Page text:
“Que va,” the boy said, “It is what a man must do.” “Success” is all too often assumed to be the indicator of the value of a man. But success, in and of itself, merely speaks to a particular status and may have nothing to do with the journey that the man took to get there, or whether or not he retained his integrity along the way. Among the many aspects of the story, it is the idea of redefining success and victory that makes The Old Man and the Sea, Ernest Hemingway’s classic novella, so profound. It is a seemingly simple story: Santiago is an old, experienced fisherman who hasn’t brought in a catch for months. Life Lessons from The Old Man and the Sea
In my post on the Switch of Nature, I contended that cynicism constitutes one of the greatest threats to manliness. There were a couple of comments in reply which argued that cynicism is not wholly unhealthy. And I agree; I did not mean that cynicism is always bad, rather that it is bad in unhealthy amounts. This selection, from a century’s old Atlantic Monthly article, does a nice job of explaining the need for balancing the strengths and weaknesses of this characteristic. From “CYNICISM,” 1904By Arthur Stanwood Pier One of the seeming waywardnesses of our human nature is the respect for a cynic that lurks in nearly every heart. Manvotional: Cynicism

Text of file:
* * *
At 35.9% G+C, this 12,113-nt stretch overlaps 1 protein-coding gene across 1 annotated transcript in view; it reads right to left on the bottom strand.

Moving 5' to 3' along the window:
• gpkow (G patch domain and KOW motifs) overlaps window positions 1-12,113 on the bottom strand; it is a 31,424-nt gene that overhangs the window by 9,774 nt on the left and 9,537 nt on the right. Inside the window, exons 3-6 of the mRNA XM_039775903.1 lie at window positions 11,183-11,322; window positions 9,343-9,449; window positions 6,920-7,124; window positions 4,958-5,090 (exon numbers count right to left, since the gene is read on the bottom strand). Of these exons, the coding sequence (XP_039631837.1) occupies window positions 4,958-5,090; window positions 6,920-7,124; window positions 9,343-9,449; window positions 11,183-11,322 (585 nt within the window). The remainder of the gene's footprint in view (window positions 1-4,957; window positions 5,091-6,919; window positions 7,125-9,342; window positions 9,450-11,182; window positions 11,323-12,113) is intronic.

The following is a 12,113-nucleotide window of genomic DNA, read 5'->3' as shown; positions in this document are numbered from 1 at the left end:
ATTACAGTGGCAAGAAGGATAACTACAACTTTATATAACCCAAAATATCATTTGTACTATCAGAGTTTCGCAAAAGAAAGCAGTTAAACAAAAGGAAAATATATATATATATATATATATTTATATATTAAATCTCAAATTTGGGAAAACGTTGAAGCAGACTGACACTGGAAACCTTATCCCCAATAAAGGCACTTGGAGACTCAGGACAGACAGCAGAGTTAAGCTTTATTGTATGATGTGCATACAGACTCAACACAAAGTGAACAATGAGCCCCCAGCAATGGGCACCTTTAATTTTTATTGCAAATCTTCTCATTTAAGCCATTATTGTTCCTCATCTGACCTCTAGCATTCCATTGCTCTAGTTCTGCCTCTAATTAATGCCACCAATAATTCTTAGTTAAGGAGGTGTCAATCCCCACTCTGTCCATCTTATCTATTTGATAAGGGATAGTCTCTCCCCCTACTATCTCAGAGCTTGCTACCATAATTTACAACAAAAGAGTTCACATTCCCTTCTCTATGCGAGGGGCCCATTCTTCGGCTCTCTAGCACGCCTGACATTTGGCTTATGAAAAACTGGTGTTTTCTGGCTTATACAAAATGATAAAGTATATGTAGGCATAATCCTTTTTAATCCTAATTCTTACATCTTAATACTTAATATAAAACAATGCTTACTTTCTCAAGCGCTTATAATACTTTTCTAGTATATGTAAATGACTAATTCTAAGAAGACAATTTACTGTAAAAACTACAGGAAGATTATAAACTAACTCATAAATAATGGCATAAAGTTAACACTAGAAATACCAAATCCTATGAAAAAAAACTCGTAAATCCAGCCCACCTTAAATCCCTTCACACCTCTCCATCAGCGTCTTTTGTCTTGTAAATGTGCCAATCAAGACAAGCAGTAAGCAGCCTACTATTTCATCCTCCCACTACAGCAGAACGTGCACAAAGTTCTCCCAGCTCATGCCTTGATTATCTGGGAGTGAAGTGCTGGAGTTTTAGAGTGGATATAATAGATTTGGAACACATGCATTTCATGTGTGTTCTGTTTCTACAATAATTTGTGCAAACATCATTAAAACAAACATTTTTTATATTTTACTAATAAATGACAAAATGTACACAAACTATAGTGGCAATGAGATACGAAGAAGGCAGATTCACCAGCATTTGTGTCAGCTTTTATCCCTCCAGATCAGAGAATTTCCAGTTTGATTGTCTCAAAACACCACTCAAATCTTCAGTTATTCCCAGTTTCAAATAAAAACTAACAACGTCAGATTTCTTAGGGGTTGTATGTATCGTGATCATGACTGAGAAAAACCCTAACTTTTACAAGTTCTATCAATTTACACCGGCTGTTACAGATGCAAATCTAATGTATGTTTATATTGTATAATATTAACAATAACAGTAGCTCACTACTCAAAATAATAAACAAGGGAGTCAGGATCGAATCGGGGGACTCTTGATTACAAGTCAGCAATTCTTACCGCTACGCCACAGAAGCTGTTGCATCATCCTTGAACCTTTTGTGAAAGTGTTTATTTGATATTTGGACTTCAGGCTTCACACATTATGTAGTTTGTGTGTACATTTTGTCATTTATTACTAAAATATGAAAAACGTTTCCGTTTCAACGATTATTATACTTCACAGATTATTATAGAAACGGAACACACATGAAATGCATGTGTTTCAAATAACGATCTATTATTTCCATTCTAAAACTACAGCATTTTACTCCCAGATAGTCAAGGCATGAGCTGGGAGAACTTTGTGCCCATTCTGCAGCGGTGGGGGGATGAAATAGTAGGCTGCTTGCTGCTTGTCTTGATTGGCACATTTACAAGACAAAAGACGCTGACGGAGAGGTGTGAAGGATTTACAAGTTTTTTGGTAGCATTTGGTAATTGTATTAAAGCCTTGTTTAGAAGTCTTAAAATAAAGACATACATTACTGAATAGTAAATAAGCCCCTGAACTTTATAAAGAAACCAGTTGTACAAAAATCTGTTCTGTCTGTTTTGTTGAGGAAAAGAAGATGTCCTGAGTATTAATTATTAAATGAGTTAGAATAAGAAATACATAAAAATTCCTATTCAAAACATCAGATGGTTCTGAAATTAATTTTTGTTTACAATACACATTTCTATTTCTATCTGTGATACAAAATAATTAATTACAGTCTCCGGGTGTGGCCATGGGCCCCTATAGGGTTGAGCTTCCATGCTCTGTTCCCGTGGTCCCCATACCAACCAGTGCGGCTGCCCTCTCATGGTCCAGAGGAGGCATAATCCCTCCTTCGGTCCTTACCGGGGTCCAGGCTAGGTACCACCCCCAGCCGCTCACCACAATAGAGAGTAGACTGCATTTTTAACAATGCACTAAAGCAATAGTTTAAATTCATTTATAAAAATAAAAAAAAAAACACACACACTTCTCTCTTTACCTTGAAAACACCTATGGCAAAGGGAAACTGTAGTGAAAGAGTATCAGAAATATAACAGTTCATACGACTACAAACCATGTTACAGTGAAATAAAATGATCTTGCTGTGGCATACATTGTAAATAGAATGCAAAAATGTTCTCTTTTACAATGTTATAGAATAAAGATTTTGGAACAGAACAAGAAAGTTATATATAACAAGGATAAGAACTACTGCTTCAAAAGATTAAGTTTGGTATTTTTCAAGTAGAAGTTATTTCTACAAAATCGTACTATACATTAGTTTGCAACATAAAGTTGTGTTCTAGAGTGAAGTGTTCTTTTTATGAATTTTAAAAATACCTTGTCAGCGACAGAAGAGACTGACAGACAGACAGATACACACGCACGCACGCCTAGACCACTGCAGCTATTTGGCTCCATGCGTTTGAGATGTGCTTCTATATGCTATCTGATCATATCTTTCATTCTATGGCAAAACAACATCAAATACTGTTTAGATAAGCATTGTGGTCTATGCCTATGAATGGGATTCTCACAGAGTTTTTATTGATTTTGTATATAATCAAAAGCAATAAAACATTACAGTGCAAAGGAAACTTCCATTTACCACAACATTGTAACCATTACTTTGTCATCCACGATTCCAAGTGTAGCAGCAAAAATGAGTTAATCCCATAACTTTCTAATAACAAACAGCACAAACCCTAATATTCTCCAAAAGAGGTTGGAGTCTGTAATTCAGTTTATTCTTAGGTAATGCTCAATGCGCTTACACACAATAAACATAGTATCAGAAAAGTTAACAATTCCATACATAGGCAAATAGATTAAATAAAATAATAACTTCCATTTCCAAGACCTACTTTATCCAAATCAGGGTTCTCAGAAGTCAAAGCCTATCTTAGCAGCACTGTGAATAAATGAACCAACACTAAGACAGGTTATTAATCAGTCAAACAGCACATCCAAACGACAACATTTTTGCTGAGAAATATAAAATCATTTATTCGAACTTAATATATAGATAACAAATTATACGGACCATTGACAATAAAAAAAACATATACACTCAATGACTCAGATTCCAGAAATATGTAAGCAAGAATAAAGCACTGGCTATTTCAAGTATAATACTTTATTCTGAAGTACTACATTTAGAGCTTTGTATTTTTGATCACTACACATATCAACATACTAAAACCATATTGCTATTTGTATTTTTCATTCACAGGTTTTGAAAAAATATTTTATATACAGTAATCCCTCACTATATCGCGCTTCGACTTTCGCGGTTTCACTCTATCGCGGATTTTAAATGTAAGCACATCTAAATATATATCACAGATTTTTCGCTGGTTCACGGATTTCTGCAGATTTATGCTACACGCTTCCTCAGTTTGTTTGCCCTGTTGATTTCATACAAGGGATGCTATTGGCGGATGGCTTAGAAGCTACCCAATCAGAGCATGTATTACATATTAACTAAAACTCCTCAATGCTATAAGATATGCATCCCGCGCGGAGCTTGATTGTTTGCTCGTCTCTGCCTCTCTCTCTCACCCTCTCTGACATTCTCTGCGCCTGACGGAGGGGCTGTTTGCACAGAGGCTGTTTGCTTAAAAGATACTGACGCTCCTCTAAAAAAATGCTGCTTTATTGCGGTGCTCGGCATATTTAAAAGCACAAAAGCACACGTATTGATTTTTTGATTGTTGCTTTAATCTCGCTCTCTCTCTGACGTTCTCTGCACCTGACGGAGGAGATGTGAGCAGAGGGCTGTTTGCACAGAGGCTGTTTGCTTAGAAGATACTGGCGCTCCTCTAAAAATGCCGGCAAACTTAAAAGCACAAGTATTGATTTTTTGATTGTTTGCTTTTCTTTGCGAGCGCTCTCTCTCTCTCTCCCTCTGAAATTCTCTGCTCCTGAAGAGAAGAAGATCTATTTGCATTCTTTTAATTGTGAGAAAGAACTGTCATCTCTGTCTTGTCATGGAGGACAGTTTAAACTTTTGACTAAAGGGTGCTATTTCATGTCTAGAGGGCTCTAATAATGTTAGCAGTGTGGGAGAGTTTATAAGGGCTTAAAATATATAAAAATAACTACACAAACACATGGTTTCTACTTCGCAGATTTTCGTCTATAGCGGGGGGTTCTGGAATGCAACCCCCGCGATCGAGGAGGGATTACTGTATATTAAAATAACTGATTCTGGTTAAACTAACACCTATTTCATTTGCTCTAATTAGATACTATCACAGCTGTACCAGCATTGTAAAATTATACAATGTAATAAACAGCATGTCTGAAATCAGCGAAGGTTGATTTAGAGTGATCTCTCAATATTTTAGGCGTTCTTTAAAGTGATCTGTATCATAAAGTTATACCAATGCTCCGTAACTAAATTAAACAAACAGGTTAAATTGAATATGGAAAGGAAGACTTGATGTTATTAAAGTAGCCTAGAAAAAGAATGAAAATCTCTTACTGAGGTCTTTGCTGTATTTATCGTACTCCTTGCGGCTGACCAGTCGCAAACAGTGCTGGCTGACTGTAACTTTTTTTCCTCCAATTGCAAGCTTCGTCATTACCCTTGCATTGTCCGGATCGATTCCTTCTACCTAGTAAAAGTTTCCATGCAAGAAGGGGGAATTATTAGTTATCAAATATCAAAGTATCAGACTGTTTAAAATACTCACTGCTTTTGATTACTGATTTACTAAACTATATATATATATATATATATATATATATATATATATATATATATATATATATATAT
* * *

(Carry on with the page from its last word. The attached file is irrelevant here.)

Editor’s note: This is a guest post from AoM reader Jeff Trexler. For the gentleman who enjoys entertaining, a properly stocked bar is a must. A well-mixed drink can help schmooze a boss, romance a date, and impress a friend. Mixing drinks at home for friends and family makes me feel like some swanky 1960s gentleman pouring drinks in his Space Age-inspired mid-century home. I love that feeling. Starting a home bar can seem like a daunting task to any man, but it doesn’t need to be so. How to Stock a Home Bar
Bonus #11: Impromptu living room dance party. Editor’s note: This is a guest post from Joe Weber of Dappered.com. “’Cause I don’t care too… much for money, money can’t buy me love“ – The Beatles 10 Cheap Date Ideas She’ll Actually Love